which converges to 0 as n tends to infinity. Hence, \(\lim \nolimits _{n\rightarrow \infty }d(gx_{n(k)},gx_{*})=0\) and then \(z_{*}=gy_{*}\). Similarly, we prove that \(z_{*}=gy_{*}\) which implies that \(gx_{*}=gy_{*}\).
Now, assume that \(\beta \ge \max \nolimits _{0\le k \le 4 }\{\alpha _k,2\alpha _1\}\). As T is a g-comparative mapping, for all \(n\ge 0,\) we have \(gx_{*}\mathcal {R}gx_n\) and \(gy_{*}\mathcal {R}gx_n.\) Since T is \(\beta\)-quasi contractive, we have
$$\begin{aligned} d(gx_{n+1},gx_{*})=d(Tx_n,Tx_{*})\le \varphi (M_{T,g}(x_{n},x_{*})). \end{aligned}$$
On the other hand, we have
$$\begin{aligned} M_{T,g}(x_n,x_{*})=&\max \{\alpha _0 d(gx_n,gx_{*}), \alpha _1 d(gx_n,gx_{n+1}), \\&\alpha _{3}d(gx_n,gx_{*}),\alpha _{4}d(gx_{*},gx_{n+1})\} \\ \le&\max \{\alpha _0 d(gx_n,gx_{*}), \alpha _1 d(gx_n,gx_{*})+\alpha _{1}d(gx_{*},gx_{n+1}), \\ {}&\alpha _{3}d(gx_n,gx_{*}),\alpha _{4}d(gx_{*},gx_{n+1})\} \\ \le&\beta \max \{ d(gx_n,gx_{*}), d(gx_{n+1},gx_{*})\}. \end{aligned}$$
And as \(\varphi\) is nondecreasing, we have
$$\begin{aligned} d(gx_{n+1},gx_*)=d(Tx_n,Tx_*)&\le \varphi (M_{T,g}(x_{n},x_*))\nonumber \\&\le \varphi _\beta ( \max \{ d(gx_n,gx_*), d(gx_{n+1},gx_*)\}). \end{aligned}$$
Suppose that for some n we have \(d(gx_n,gx_*)\le d(gx_{n+1},gx_*)\). It follows that
$$\begin{aligned} d(gx_{n+1},gx_*) \le \varphi _\beta ( d(gx_{n+1},gx_*))<d(gx_{n+1},gx_*), \end{aligned}$$
which is a contradiction.
Then for all \(n\ge 0\), we necessary have \(d(gx_{n},gx_*)>d(gx_{n+1},gx_*)\), and it follows that
$$\begin{aligned} d\left( gx_{n+1},gx_*\right) \le \varphi _{\beta }\left( d\left( gx_{n},gx_*\right) \right) . \end{aligned}$$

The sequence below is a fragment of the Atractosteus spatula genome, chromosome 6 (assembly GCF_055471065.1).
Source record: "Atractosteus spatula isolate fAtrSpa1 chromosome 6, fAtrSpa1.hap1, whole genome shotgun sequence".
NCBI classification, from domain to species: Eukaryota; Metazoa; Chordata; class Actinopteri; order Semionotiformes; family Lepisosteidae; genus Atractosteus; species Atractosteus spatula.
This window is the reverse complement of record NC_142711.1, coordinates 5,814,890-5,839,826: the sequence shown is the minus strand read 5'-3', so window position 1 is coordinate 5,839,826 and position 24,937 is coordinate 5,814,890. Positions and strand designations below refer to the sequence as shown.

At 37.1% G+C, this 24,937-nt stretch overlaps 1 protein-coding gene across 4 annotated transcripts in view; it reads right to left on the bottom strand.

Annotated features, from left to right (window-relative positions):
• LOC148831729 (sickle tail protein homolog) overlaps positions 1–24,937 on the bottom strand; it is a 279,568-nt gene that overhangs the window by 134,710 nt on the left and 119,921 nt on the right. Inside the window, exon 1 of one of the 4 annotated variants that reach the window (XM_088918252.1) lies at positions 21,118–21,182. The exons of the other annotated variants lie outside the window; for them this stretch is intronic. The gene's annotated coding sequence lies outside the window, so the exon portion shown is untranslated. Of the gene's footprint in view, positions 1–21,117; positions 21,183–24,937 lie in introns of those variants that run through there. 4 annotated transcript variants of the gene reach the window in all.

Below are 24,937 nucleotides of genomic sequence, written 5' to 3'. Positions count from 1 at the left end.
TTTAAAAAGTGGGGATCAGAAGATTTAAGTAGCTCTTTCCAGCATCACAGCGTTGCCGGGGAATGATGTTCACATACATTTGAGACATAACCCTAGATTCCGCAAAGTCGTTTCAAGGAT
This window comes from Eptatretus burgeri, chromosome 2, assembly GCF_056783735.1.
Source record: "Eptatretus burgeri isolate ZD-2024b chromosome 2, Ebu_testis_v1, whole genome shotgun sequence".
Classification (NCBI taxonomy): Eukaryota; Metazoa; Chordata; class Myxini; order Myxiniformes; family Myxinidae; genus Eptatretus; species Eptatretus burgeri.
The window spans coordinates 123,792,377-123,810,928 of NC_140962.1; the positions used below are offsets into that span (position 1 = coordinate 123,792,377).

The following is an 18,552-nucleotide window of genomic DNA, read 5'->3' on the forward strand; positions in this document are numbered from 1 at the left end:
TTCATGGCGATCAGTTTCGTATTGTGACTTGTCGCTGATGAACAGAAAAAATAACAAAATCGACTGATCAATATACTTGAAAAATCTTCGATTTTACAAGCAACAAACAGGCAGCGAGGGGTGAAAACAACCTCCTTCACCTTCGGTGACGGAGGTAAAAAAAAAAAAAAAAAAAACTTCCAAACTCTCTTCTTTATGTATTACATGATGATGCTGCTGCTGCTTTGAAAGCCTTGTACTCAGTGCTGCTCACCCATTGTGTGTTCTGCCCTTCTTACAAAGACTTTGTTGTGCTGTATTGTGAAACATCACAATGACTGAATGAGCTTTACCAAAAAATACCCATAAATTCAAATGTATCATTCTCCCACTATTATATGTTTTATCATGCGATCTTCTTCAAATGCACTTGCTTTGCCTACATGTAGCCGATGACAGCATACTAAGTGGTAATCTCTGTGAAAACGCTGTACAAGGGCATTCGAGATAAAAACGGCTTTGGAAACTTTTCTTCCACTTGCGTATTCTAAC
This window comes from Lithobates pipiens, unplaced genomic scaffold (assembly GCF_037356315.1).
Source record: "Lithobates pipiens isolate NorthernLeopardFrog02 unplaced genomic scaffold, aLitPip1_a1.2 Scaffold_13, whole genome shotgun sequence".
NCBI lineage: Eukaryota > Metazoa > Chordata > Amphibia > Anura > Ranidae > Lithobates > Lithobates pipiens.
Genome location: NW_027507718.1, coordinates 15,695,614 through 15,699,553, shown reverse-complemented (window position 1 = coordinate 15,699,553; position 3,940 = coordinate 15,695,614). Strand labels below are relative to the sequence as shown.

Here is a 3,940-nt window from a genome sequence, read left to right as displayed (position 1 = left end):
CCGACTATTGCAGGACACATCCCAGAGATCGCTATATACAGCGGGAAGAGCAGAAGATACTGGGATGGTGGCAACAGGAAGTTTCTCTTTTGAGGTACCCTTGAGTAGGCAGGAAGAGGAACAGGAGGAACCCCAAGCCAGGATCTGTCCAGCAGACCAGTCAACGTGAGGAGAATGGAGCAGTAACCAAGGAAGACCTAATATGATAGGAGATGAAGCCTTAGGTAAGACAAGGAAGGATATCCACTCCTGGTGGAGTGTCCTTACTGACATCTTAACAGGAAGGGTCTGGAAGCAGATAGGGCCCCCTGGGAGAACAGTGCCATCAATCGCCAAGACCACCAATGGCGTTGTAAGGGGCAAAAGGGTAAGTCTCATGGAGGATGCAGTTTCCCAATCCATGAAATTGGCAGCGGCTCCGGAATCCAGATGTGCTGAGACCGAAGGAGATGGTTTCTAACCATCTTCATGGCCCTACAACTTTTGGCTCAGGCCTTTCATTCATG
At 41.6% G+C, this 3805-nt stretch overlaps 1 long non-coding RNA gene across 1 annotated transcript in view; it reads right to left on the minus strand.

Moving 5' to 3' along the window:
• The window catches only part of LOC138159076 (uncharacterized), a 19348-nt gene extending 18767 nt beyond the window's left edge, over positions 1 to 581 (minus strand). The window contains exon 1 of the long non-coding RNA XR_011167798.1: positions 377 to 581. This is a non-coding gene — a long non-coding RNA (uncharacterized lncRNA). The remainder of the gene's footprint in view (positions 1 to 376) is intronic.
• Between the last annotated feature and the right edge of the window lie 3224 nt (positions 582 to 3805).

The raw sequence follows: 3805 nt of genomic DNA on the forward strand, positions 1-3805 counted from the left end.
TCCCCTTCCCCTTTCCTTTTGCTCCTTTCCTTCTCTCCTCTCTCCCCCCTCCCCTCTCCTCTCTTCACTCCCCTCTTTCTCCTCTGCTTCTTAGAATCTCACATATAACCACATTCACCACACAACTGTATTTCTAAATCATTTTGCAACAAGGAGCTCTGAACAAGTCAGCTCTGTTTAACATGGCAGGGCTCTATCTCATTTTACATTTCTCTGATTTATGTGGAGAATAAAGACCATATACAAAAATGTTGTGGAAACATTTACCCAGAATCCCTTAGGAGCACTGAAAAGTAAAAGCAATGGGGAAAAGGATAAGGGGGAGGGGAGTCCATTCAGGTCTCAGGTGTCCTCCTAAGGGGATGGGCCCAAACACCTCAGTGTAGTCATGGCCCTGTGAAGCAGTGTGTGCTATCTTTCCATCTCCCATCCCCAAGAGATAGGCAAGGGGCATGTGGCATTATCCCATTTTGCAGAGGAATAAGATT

Then, by induction we obtain that
$$\begin{aligned} d(gx_{n+1},gx_*)\le \varphi _{\beta }^{n}(d(gx_{0},gx_*)), \end{aligned}$$
which implies that \(\lim \nolimits _{n\rightarrow \infty }d(gx_n,gx_*)=0\). Similarly, we can prove that
$$\begin{aligned} \lim \limits _{n\rightarrow \infty }d(gx_n,gy_*)=0. \end{aligned}$$
Consequently, we have \(gx_*=gy_*\).\(\quad \square\)

Lemma 3.7

Let X be a non empty set and \(T, \,g:X\rightarrow X\) be two mappings such that:
  1. (c1)

    C(gT) is non empty.

     
  2. (c2)

    T and g commute at any coincidence point.

     
  3. (c3)

    \(gx_*=gy_*\) for all \(x_*\), \(y_*\) in C(gT).

     
Then T and g have a unique common fixed point.

Proof

Let \(x_*\in C(g,T),\) that is, \(gx_*=Tx_*.\) Since T and g commute at their coincidence points, then
$$\begin{aligned} g^{2}x_*=gTx_*=Tgx_*. \end{aligned}$$
Let us denote \(z=gx_*.\) Then from the above equation, it follows that \(gz=Tz\). Thus, z is a coincidence point. By (c3), we have \(gz=gx_*=z=Tz\), that is, z is a common fixed point of T and g. This common fixed point is unique; assuming \(\omega\) is another common fixed point of T and g, then again by (c3) we have \(\omega =g\omega =gz=z.\) \(\quad \square\)

Proof of Theorem 2.2

By Theorem 2.1 C(gT) is non empty. Then by Lemma 3.6, the hypotheses of Lemma 3.7 are satisfied. Therefore T and g have a unique common fixed point.\(\quad \square\)

Proof of Theorem 2.3

Let \(s=\{x_n\}_{n\in \mathbb {N}_0} \in {\mathcal O}(x_0)\). By Lemma 3.1 we have
$$\begin{aligned} d(gx_{n+1},gx_{n})=d(Tx_{n},Tx_{n-1})\le \varphi (M_{T,g}(x_{n},x_{n-1})). \end{aligned}$$
(7)
On the other hand, for all \(n\ge 1,\) we have:
$$\begin{aligned} M_{T,g}(x_{n},x_{n-1})=&\max \big \{\alpha _{0}d(gx_{n},gx_{n-1}),\alpha _{1}d(gx_{n},Tx_{n}),\\ {}&\alpha _{2}d(gx_{n-1},Tx_{n-1}), \alpha _{3}d(gx_{n},Tx_{n-1}), \alpha _{4}d(gx_{n-1},Tx_{n})\big \}\\ =&\,\max \big \{\alpha _{0}d(gx_{n},gx_{n-1}),\alpha _1 d(gx_n,gx_{n+1}), \\ {}&\alpha _{2}d(gx_{n-1},gx_{n}),\alpha _{4}d(gx_{n-1},gx_{n+1})\big \}\\ \le&\, \max \big \{\alpha _0d(gx_{n-1},gx_{n}), \alpha _1 d(gx_n,gx_{n+1}),\\ {}&\alpha _{2}d(gx_n,gx_{n-1}),\alpha _{4} d(gx_{n-1},gx_{n})+\alpha _{4}d(gx_{n},gx_{n+1})\big \}\\ \le&\, \beta \max \big \{d(gx_{n-1},gx_{n}),d(gx_{n},gx_{n+1})\big \}. \end{aligned}$$